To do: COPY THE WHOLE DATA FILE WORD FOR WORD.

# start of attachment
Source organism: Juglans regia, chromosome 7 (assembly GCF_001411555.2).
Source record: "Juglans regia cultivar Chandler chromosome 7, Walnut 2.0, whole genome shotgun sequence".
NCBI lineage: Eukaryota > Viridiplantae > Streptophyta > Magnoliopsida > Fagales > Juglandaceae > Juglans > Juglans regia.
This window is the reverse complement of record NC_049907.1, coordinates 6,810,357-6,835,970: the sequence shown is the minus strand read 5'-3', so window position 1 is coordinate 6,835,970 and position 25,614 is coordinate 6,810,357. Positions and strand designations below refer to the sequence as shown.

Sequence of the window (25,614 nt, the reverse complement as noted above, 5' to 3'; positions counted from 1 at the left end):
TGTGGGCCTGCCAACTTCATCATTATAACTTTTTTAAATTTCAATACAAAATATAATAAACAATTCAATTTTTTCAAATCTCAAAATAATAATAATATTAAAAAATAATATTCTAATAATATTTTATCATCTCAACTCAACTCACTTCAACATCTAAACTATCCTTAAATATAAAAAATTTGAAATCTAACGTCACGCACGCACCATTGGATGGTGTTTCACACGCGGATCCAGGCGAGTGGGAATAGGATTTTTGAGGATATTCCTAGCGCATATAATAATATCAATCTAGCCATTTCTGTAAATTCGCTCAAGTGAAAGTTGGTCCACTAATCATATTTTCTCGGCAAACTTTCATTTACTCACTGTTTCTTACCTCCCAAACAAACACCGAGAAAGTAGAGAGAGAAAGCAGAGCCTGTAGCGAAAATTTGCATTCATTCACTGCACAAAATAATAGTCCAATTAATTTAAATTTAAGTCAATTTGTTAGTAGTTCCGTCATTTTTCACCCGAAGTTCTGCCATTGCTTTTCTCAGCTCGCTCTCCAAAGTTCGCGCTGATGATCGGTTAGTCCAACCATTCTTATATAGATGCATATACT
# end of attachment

Source organism: Juglans regia, chromosome 7 (assembly GCF_001411555.2).
Source record: "Juglans regia cultivar Chandler chromosome 7, Walnut 2.0, whole genome shotgun sequence".
NCBI lineage: Eukaryota > Viridiplantae > Streptophyta > Magnoliopsida > Fagales > Juglandaceae > Juglans > Juglans regia.
This window is the reverse complement of record NC_049907.1, coordinates 6,810,357-6,835,970: the sequence shown is the minus strand read 5'-3', so window position 1 is coordinate 6,835,970 and position 25,614 is coordinate 6,810,357. Positions and strand designations below refer to the sequence as shown.

Sequence of the window (25,614 nt, the reverse complement as noted above, 5' to 3'; positions counted from 1 at the left end):
TGTGGGCCTGCCAACTTCATCATTATAACTTTTTTAAATTTCAATACAAAATATAATAAACAATTCAATTTTTTCAAATCTCAAAATAATAATAATATTAAAAAATAATATTCTAATAATATTTTATCATCTCAACTCAACTCACTTCAACATCTAAACTATCCTTAAATATAAAAAATTTGAAATCTAACGTCACGCACGCACCATTGGATGGTGTTTCACACGCGGATCCAGGCGAGTGGGAATAGGATTTTTGAGGATATTCCTAGCGCATATAATAATATCAATCTAGCCATTTCTGTAAATTCGCTCAAGTGAAAGTTGGTCCACTAATCATATTTTCTCGGCAAACTTTCATTTACTCACTGTTTCTTACCTCCCAAACAAACACCGAGAAAGTAGAGAGAGAAAGCAGAGCCTGTAGCGAAAATTTGCATTCATTCACTGCACAAAATAATAGTCCAATTAATTTAAATTTAAGTCAATTTGTTAGTAGTTCCGTCATTTTTCACCCGAAGTTCTGCCATTGCTTTTCTCAGCTCGCTCTCCAAAGTTCGCGCTGATGATCGGTTAGTCCAACCATTCTTATATAGATGCATATACT